The Legacy Perspective – July 2019
By Steve Wachs, CFP ®
“Everybody has a plan until they get punched in the mouth” – Mike Tyson
As financial planners, we believe it is extremely important to have a plan. For those who have been through our financial life planning process, you know it is time intensive and a lot of serious questions are asked. One client termed this process as “invasive.” I think Roger took that as a compliment. The biggest advantage our investment team has in designing and customizing portfolios is the information we discover during this financial planning time. We have a clear understanding of what is important to each client, their risk profile, their unique goals, and the timeframe associated with those goals.
So, what “punches” can derail the best laid plans? Current headlines spotlight tariffs, political animosity, the Fed’s interest rate decisions, and a slowing economy. Continuing with the boxing vernacular, we consider these events as “jabs.” They are expected and will always be part of the conversation. We want to focus on the punches that will knock you down. Events like 9/11 and the 2008-09 financial meltdown were not front and center until they happened. Let’s look at what some of these events might be and how we prepare for them.
We have been in low inflation environment for a long time, and it can be easy to forget the negative impact of inflation. Inflation has a direct effect on purchasing power. That is a fancy way of saying that your money just doesn’t go as far as it used to. Gas prices have escalated (gas taxes were raised in 12 states as of July 1), housing prices have increased dramatically over the past 5 years, costs of healthcare have surged, and trade wars can escalate costs. We don’t know if these things are the harbinger of unexpected inflation. We do know cash and many fixed income investments are investments that are most impacted by rising inflation. We can address this risk with the use of different types of bond instruments and employing laddering strategies in which bonds mature at different times. Certain companies and industries are more inflation sensitive. That’s why we diversity across multiple companies, industries, and even different countries. We also use alternative investment strategies that can actually benefit from higher inflation. Income producing real estate is one such asset class.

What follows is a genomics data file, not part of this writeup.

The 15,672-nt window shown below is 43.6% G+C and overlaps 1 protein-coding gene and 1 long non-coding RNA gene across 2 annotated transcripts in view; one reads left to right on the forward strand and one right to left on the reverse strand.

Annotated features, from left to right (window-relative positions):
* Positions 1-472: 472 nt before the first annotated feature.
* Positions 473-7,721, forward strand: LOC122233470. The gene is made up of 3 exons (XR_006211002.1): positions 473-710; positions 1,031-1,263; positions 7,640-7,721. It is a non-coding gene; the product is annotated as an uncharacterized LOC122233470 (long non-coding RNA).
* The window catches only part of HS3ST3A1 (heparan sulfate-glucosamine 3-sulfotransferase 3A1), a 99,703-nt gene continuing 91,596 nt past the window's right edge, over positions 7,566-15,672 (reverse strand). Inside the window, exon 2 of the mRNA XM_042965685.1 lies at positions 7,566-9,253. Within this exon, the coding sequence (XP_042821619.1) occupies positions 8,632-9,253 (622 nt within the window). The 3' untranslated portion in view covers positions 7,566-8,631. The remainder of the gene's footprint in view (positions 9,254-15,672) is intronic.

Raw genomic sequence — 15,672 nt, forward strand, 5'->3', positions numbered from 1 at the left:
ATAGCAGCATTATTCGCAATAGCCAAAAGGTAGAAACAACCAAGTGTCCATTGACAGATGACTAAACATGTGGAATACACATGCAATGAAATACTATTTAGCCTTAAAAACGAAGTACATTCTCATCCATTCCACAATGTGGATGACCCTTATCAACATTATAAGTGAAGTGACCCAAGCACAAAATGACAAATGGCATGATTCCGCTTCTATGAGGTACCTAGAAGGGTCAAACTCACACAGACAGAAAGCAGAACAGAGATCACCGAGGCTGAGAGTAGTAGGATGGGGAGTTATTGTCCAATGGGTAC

Outbreak of War
I recently heard Dr. Robert Gates speak. Dr Gates served as Secretary of Defense under both President Bush and President Obama. He is the only Secretary of Defense to remain in office under two presidents of different political parties. For all of our Aggie friends, he said his most “fun job” was being president of Texas A&M. He shared his concern about Iran, Russia and North Korea. Regarding Iran, he said “the administration is underestimating how brutal the theocracy and Islamic Guard are.” As to Russia, their goal is to be a “spoiler” to the United States and that will only change when Putin dies. Finally, North Korea will never give up all their nuclear weapons as “every country that did that is gone.” This doesn’t even take into account potential cyberwar attacks from China and other countries. Not a very rosy picture. These kinds of potential events are scary and difficult to plan for. When something like this happens, equity markets fall because of fear and uncertainty. We plan for these types of short-term declines by making sure that any planned distributions that are needed are protected from stock market risk.